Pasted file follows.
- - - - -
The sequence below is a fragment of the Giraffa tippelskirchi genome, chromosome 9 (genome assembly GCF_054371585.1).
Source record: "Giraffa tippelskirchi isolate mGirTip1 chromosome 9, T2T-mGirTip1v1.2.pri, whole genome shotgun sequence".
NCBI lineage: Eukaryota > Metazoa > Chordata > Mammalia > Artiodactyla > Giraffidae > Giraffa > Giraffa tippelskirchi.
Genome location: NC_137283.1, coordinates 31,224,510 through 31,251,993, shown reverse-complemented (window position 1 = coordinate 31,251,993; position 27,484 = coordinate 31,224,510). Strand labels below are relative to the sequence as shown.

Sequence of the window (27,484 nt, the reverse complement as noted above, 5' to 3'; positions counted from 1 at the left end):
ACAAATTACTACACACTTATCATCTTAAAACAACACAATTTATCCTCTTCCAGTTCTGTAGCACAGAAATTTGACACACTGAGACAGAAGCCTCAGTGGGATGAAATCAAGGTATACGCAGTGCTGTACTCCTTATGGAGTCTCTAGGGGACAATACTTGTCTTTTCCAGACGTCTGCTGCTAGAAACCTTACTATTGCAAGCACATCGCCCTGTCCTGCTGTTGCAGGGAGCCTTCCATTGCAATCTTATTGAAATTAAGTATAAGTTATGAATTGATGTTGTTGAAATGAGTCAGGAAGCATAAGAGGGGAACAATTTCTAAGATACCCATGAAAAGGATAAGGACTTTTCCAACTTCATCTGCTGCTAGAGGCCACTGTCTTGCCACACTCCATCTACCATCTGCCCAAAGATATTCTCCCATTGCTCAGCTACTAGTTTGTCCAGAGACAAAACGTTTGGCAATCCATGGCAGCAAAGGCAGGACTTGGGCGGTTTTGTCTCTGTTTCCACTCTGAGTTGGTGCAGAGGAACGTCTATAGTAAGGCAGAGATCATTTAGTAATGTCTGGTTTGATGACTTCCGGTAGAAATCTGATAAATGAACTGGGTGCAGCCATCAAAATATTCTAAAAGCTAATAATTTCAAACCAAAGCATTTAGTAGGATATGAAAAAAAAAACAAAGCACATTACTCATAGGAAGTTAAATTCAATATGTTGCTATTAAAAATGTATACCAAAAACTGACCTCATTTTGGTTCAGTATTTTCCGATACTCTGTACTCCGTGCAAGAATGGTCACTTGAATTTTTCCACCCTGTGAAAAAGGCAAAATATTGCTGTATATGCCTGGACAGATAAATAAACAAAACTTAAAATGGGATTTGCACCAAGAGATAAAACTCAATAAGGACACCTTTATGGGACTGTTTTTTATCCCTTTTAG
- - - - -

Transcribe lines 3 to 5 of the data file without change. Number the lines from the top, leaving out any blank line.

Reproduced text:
NCBI lineage: Eukaryota > Metazoa > Chordata > Mammalia > Artiodactyla > Giraffidae > Giraffa > Giraffa tippelskirchi.
Genome location: NC_137283.1, coordinates 31,224,510 through 31,251,993, shown reverse-complemented (window position 1 = coordinate 31,251,993; position 27,484 = coordinate 31,224,510). Strand labels below are relative to the sequence as shown.

Sequence of the window (27,484 nt, the reverse complement as noted above, 5' to 3'; positions counted from 1 at the left end):